"One day while I was occupied with manual labor, I began to reflect on man’s spiritual work, and suddenly four steps for the soul came into my reflection: meditation, prayer, and contemplation. It has only a few separate rungs, yet its length is immense and incredible: for its lower part stands on the earth, while its higher part pierces the clouds and touches the secrets of heaven.
Reading is careful study of Sacred Scripture, with the soul’s [whole] attention:
Meditation is the studious action of the mind to investigate hidden truth, led by one’s own reason. Prayer is the heart’s devoted attending to God,so that evil may be removed and good may be obtained.Contemplation is the mind suspended -somehow elevated above itself - in God so that it tastes the joys of everlasting sweetness.
For the sweetness of a blessed life:
Reading seeks; meditation finds; prayer asks; contemplation tastes.
Reading, so to speak, puts food solid in the mouth,
meditation chews and breaks it,
prayer attains its savor,
contemplation is itself the sweetness that rejoices and refreshes.
Reading concerns the surface,
meditation concerns the depth
prayer concerns request for what is desired,
contemplation concerns delight in discovered sweetness." (St Guido II, 1140-1193).
Lectio Divina (Latin for divine/sacred reading) is a traditional Christian practice of scriptural reading, meditation and prayer intended to promote communion with God and to increase the knowledge of God's Word. It does not treat Scripture as texts to be studied, but as the Living Word of God.
The most traditional formulation of the method of Lectio Divina is that of St Guido given above. Lectio can be divided into four (or five) stages. These are not rigid marks that must be passed in order for Lectio to occur - they are more like guidelines as to how this prayer normally developes.
The first stage is READING - an attentive prayerful reading of a piece of Scripture. Any book of the Bible can be used for Lectio Divina but at the start it is probably better to stick with a Gospel that you have some familiarity with. You can either plan to read the whole Gospel over a period of time or stick with the Sunday Reading as given in the Sunday Missal. The reading is not to be done quickly - Lectio Divina is not speed reading or reading a novel. It is slow reading. Read the (short) Gospel text a number of times till you can understand and remember it. You can also read any Commentary on the text to gain a deeper insight into it.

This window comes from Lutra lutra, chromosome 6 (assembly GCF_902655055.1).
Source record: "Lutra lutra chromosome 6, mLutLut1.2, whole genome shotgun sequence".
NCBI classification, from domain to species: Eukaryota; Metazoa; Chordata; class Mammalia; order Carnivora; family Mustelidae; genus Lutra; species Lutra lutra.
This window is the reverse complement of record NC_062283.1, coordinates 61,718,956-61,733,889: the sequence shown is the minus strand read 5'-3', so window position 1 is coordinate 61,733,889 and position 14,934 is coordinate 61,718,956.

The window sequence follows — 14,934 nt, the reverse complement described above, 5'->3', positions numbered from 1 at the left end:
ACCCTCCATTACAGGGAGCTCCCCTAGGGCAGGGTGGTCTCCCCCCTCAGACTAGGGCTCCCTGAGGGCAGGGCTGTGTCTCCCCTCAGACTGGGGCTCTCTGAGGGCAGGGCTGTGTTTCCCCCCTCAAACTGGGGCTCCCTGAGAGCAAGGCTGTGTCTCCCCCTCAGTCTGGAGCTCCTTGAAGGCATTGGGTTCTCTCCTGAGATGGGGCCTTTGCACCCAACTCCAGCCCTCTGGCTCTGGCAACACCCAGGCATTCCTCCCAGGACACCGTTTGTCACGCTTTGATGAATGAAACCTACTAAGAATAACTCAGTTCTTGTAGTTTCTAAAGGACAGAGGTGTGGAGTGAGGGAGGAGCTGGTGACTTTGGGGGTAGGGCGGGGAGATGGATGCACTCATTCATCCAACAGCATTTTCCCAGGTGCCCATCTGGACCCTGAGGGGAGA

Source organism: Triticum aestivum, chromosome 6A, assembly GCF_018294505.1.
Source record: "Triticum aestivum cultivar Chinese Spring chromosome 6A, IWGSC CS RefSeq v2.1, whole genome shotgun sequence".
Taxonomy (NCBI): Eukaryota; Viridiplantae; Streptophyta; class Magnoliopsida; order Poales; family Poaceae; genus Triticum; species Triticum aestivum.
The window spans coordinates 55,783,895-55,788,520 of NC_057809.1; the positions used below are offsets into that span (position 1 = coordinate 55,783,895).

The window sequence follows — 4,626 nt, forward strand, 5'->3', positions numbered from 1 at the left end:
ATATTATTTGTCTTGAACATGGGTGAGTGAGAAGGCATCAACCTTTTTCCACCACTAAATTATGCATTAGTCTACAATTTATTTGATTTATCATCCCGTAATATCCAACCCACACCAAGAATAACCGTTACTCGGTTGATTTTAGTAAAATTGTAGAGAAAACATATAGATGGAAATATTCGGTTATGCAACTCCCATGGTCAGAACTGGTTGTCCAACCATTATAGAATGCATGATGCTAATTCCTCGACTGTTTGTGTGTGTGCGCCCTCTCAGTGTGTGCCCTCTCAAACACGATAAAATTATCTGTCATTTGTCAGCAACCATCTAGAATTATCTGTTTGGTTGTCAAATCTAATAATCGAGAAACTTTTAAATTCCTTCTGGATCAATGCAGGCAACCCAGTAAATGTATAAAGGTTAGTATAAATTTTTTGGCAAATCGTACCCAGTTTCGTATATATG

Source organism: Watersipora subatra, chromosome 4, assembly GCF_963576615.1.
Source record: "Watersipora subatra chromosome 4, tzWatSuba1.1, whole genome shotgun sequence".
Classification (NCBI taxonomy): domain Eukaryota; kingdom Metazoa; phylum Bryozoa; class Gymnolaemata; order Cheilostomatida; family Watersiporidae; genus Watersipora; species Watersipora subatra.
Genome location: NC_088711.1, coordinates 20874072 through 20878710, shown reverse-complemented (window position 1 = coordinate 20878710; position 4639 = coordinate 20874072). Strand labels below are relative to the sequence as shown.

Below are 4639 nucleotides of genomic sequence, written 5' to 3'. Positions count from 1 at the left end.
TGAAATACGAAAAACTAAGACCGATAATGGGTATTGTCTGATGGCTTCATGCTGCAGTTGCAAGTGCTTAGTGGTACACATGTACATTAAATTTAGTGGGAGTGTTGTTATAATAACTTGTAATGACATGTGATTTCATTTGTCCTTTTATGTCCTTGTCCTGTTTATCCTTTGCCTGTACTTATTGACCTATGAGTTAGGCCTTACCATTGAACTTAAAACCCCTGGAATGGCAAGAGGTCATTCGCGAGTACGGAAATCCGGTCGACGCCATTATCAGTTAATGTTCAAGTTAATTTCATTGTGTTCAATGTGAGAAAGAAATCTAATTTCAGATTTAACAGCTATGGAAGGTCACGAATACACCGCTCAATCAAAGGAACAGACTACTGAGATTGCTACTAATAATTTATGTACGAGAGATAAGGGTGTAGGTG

Meditation - the second stage is meditation where we digest and ruminate upon the text(or part of it). What is God saying to us in this text? Have we experience a situation in our own lives that is similar to what is described in the text? How does this text have relevance for me now?
The prayer should be based on the text and your meditation. Using the words of the text, pray to God. Let your heart speak to God.
Comtemplation. This is where we rest in God , where we let go not only of our own ideas, plans and meditations but also of our holy words and thoughts. We simply rest in the Word of God.
Some writers allow for a fifth stage of Lectio- that of action. Following our prayer, we return to the world to bring God word and peace to people.